Andromeda: Character: Fiction's Master Key

Tolstoy had an entirely different plan for the character of Anna
Karenina. I happily stumbled across that fact last week in a book called Showing and Telling by Laurie Alberts.

According to Tolstoy’s translator, Alberts explains, Anna in
the original conception “was a crude, hypocritical beauty and her husband, portrayed
in the final draft as cold and rigid, was the sympathetic character. Vronsky,
Anna’s lover, was a noble artistic fellow instead of the dilettante he ends up
being. Character as well as structure evolved.
Tolstoy started with a vision of a woman who flaunts rules but he ended up
wanting pity for her. The novel became a condemnation of the society that
condemned her.”
Often, it takes a lot of writing – sometimes getting to the
middle of a novel, and sometimes all the way to the end—before we fully
understand the story we’re trying to tell, and before we let our characters
play the roles they are truly meant to play. My own characters have regularly
evolved beyond the constraints that I unwisely made for them by having too many
preconceptions about both character and plot. Often, my ideas will completely
flip-flop. A character whom I first imagine is the selfish buffoon ends up
having wisdom and heart. The character who is conceived as noble ends up, once
we see him in action, being a prig, and paying for it in the end.
That’s all right, as long as one has flexibility–and that
more elusive thing, the stamina to revise. I remind myself again and again that ideally, I should resist
building too strong an edifice of premature assumptions to begin with. I should
work more fluidly and confidently, believing in E.L. Doctorow’s assertion: “Writing is
like driving at night in
the fog. You can only see as far as your headlights, but you can make the whole
trip that way.”

I strongly
believe, after all, that most writers err by overplanning than by
underplanning. The urge to push and jiggle a character around like a marionette
puppet, just in order to get them to the church or royal ball or firing range on
time is too great a temptation for most of us to ignore.

And yet…there is
never one way to do anything.
For the last six weeks, I’ve been doing some intense and
collaborative spec TV writing, and if I’ve learned anything, it’s that one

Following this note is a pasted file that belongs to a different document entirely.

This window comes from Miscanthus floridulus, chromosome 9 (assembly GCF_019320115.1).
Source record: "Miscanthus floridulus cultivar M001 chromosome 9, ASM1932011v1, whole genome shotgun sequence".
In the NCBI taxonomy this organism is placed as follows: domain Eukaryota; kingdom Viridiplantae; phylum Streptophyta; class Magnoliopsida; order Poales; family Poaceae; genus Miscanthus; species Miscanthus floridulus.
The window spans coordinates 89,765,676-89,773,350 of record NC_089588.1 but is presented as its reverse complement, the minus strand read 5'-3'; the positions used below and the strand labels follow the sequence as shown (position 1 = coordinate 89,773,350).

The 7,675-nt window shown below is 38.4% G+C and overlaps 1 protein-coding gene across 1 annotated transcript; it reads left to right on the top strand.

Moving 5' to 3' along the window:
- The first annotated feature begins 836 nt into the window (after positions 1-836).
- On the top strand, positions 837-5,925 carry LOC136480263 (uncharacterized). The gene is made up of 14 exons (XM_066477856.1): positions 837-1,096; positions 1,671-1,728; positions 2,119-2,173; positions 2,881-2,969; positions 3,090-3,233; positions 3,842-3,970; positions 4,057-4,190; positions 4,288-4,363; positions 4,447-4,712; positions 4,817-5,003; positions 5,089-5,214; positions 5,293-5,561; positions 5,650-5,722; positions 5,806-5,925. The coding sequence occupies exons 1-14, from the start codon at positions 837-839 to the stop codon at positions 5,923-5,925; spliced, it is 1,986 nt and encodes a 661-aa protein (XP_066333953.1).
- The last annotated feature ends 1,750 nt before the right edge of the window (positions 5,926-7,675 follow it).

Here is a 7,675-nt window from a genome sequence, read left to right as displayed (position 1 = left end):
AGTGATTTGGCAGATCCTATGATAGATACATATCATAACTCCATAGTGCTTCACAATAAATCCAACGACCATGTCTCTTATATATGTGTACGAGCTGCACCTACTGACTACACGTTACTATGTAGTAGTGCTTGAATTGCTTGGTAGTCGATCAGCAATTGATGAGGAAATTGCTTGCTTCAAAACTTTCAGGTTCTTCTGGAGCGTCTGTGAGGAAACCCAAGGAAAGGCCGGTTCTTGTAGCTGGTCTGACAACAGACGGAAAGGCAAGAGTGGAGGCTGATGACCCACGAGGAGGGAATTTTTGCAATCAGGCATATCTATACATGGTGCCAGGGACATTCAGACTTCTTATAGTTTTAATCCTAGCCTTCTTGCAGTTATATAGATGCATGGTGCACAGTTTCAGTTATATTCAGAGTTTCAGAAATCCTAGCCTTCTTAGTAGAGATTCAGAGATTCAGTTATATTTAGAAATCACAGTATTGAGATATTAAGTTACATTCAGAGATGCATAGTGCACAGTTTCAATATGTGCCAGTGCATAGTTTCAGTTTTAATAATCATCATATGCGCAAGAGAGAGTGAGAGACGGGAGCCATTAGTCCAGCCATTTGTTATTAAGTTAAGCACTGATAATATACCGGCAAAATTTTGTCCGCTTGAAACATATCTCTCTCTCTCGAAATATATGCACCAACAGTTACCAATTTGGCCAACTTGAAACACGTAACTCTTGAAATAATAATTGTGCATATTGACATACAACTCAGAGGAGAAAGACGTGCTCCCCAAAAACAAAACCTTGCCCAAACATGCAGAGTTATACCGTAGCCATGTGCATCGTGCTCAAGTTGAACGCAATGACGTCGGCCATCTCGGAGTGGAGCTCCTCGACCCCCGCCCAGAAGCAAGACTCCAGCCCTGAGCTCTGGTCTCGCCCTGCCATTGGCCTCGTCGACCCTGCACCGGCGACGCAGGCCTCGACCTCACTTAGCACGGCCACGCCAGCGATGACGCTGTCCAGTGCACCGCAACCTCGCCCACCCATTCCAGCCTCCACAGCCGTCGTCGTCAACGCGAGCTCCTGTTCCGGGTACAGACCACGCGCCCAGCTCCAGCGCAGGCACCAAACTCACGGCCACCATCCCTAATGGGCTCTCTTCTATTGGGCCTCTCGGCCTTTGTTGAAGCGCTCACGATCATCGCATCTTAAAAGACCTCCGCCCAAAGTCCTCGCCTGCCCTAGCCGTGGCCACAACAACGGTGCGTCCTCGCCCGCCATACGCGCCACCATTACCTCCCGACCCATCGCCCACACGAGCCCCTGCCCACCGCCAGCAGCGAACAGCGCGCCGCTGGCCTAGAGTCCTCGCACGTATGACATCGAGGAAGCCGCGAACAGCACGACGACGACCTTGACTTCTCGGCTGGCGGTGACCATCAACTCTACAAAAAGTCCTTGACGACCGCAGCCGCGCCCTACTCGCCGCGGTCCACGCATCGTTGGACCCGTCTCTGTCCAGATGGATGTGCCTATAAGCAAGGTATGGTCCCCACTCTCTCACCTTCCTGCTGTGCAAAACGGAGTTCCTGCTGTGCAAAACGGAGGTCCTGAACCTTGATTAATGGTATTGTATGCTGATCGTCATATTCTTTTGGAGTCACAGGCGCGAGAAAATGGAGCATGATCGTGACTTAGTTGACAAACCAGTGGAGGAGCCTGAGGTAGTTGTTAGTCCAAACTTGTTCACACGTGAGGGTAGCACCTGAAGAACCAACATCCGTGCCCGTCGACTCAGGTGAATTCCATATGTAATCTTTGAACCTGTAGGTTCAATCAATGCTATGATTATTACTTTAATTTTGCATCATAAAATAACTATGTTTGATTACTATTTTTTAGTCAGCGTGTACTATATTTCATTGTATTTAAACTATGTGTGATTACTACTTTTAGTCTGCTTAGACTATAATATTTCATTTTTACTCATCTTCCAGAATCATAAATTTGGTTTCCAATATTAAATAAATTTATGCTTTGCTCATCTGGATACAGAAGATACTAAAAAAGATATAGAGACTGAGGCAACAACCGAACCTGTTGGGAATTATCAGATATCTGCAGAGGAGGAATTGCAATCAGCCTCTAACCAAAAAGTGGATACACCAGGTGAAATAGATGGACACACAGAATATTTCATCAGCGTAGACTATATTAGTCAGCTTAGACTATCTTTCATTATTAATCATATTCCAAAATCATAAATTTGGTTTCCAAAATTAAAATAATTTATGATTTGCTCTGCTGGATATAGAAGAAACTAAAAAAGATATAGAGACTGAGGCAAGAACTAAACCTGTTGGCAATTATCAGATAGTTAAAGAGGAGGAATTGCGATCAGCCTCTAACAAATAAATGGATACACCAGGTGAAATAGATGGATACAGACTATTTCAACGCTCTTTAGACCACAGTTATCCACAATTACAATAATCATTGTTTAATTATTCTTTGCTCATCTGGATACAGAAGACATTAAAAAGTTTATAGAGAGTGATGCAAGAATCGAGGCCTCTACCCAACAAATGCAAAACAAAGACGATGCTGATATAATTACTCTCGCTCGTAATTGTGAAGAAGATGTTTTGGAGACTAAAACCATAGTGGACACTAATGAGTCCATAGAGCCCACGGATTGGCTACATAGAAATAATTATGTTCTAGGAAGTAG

shouldn’t jump into writing a script too soon or too lightly. The format is
unforgiving, and one doesn’t have fifty or more pages to wallow around (either
as writer or reader), trying to figure out what a character is all about. We
have to see a character’s essence nearly from the first moment he or she
appears in the script or on the screen. And to draw with a crayon that fat (in other words, no subtleties), one has to do a lot of preparatory work first.
One has to plan.
maybe that’s just simplistic TV writing (you – and I – might be thinking
together). Turns out, some amazing novelists pre-plan and even prepare character
studies before drafting. One of them, among the most subtle and literary
novelists publishing today, is Kazuo Ishiguro (Remains of the Day). According to an intriguing article in the Wall Street Journal about many writers’ novelistic processes, “Before
(Ishiguro) begins a draft, he compiles folders of notes and flow charts that
lay out not just the plot but also more subtle aspects of the narrative, such
as a character’s emotions or memories.”

versus planning, or finding some middle ground between the two. That’s only one
issue faced by the writer working on character—and only one topic we’ll
consider together in the next 49 Writers class I’m teaching, “Character: Fiction’s Master Key.”

also discuss what makes a character interesting and likeable—if likeability matters in the first
place. (If it does matter in a conventional sense, then how did Nabokov get
away with Lolita’s despicable Humbert
Humbert, and how did Elizabeth Strout help us to care for prickly Olive Kitteridge?)
We’ll look at how POV choices affect our readers’ understanding and engagement
with our characters. We’ll take inspiration from authors past and present, and
even from a TV/film character or two.

Consider joining us. And even if you don’t: Tell us here at the blog what you look for
in a character, name a few of your favorite literary characters, or share what
you’ve learned about making your own characters come alive on the page. We’re
waiting to find out. 

Andromeda Romano-Lax is the author of two novels, The Spanish Bow and The Detour. She is a co-founder of 49 Writers and teaches for the 49 Alaska Writing Center and for UAA’s low-residency MFA in Creative Writing and Literary Arts program. 

1 thought on “Andromeda: Character: Fiction's Master Key”

  1. Thanks, Andromeda, lots of good things to ponder here. I am drawn to characters that I can root for, but they don't have to be perfect. For example, Huck Finn, Scout Finch, and Elizabeth Bennett all have their faults but they're also sympathetic characters.

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